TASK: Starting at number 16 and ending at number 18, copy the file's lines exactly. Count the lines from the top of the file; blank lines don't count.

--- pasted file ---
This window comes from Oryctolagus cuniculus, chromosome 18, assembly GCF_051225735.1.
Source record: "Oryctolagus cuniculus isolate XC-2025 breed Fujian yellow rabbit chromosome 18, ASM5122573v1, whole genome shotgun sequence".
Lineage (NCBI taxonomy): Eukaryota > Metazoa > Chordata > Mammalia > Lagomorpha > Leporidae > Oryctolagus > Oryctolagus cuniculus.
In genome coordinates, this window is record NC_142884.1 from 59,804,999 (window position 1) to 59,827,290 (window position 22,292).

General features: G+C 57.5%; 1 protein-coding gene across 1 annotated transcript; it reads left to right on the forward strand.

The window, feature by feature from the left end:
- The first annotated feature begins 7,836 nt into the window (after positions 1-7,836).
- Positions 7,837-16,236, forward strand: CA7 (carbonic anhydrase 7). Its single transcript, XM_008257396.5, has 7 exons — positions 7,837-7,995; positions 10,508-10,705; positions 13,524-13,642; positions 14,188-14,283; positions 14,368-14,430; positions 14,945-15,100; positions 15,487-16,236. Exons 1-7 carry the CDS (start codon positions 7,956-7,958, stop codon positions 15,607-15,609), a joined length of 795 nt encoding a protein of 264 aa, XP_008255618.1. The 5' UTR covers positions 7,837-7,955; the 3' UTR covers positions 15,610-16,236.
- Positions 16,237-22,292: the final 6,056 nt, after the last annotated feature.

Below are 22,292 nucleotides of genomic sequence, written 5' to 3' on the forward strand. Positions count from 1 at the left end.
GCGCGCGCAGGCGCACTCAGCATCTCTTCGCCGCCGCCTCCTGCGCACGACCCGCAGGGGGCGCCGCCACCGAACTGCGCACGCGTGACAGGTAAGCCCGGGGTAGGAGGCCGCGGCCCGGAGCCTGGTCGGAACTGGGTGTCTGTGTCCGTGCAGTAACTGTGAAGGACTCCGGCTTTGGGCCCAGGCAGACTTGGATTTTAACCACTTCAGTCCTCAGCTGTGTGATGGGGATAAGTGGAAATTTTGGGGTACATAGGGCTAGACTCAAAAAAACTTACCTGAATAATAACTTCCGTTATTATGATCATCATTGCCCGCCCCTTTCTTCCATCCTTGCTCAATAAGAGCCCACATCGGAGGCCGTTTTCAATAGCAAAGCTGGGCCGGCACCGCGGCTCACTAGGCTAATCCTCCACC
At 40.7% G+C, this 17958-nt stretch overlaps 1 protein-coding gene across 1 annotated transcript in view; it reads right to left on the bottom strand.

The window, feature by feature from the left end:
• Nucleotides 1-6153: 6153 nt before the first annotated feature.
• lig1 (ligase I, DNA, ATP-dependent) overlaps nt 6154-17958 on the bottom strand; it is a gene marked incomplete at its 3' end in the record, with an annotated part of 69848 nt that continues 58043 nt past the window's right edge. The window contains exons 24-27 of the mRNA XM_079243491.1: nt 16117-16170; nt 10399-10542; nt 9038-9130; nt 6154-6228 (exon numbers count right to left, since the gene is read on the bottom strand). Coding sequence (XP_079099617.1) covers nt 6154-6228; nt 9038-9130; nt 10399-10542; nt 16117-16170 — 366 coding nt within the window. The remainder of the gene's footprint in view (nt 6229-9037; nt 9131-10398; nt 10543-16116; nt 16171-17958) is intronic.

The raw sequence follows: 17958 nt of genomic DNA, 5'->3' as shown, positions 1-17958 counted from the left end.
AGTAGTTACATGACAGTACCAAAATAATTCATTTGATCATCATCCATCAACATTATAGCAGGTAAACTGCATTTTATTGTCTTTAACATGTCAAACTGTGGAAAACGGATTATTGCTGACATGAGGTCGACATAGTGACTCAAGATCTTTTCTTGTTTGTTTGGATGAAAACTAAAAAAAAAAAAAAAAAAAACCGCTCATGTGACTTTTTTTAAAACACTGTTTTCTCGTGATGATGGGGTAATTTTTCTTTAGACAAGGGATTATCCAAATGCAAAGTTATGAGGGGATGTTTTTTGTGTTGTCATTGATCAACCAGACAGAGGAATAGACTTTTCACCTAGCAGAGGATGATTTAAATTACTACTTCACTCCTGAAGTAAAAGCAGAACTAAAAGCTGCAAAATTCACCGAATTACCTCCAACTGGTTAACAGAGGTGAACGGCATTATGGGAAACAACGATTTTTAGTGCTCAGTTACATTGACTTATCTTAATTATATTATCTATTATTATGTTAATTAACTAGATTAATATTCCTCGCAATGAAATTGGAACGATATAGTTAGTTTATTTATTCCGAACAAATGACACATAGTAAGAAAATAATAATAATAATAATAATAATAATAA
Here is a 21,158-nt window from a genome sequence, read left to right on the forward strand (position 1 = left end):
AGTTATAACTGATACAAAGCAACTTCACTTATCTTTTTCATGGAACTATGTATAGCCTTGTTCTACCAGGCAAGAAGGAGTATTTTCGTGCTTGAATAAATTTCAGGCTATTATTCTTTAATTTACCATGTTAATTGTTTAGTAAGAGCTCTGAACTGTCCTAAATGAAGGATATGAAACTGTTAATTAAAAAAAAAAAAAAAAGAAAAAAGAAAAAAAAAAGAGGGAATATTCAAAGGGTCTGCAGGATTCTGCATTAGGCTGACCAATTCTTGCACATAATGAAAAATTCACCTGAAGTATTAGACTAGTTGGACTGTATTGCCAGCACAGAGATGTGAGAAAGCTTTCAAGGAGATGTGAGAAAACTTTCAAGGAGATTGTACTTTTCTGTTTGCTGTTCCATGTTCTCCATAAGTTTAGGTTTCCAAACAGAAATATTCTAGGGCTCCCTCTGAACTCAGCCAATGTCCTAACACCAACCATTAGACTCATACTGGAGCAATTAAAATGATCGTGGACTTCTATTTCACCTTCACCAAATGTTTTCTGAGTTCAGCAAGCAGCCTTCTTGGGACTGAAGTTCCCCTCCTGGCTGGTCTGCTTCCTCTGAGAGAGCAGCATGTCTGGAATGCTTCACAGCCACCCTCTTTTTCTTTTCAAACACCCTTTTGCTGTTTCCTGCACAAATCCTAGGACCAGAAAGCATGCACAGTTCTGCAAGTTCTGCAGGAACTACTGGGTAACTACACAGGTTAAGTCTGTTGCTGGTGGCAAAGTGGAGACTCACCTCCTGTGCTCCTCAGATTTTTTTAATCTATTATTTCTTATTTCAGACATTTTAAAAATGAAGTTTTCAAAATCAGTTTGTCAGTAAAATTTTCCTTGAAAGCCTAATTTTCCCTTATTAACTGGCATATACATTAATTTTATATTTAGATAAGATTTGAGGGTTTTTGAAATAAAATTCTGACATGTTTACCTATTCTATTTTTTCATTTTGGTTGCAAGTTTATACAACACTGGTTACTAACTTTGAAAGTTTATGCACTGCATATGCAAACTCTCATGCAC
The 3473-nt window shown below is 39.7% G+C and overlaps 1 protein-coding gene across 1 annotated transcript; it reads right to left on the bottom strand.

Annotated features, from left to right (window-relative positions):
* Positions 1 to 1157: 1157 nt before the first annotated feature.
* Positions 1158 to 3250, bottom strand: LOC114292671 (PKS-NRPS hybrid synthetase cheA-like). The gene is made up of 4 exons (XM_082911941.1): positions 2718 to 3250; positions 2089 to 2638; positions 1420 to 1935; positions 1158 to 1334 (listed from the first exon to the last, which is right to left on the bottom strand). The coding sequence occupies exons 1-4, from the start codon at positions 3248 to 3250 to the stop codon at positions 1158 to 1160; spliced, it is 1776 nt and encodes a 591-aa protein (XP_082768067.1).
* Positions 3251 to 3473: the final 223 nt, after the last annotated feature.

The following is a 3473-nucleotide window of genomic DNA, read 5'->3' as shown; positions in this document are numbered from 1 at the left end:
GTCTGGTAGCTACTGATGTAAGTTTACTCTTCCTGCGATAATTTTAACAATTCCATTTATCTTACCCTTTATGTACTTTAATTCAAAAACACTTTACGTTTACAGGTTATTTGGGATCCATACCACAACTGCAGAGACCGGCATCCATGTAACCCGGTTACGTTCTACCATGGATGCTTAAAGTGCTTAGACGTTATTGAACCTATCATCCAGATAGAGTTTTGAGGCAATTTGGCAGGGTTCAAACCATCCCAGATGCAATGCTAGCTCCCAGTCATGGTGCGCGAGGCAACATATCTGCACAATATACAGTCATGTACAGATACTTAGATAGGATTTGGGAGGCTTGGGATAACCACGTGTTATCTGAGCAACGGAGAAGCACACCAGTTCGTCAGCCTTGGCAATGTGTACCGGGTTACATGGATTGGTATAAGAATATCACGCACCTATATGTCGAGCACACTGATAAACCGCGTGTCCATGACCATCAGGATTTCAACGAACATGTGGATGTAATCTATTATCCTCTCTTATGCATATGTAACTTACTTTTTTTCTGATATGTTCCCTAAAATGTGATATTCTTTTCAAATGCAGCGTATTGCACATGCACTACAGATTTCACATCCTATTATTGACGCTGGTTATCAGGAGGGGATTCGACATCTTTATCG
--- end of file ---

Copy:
The raw sequence follows: 17958 nt of genomic DNA, 5'->3' as shown, positions 1-17958 counted from the left end.
AGTAGTTACATGACAGTACCAAAATAATTCATTTGATCATCATCCATCAACATTATAGCAGGTAAACTGCATTTTATTGTCTTTAACATGTCAAACTGTGGAAAACGGATTATTGCTGACATGAGGTCGACATAGTGACTCAAGATCTTTTCTTGTTTGTTTGGATGAAAACTAAAAAAAAAAAAAAAAAAAACCGCTCATGTGACTTTTTTTAAAACACTGTTTTCTCGTGATGATGGGGTAATTTTTCTTTAGACAAGGGATTATCCAAATGCAAAGTTATGAGGGGATGTTTTTTGTGTTGTCATTGATCAACCAGACAGAGGAATAGACTTTTCACCTAGCAGAGGATGATTTAAATTACTACTTCACTCCTGAAGTAAAAGCAGAACTAAAAGCTGCAAAATTCACCGAATTACCTCCAACTGGTTAACAGAGGTGAACGGCATTATGGGAAACAACGATTTTTAGTGCTCAGTTACATTGACTTATCTTAATTATATTATCTATTATTATGTTAATTAACTAGATTAATATTCCTCGCAATGAAATTGGAACGATATAGTTAGTTTATTTATTCCGAACAAATGACACATAGTAAGAAAATAATAATAATAATAATAATAATAATAA
Here is a 21,158-nt window from a genome sequence, read left to right on the forward strand (position 1 = left end):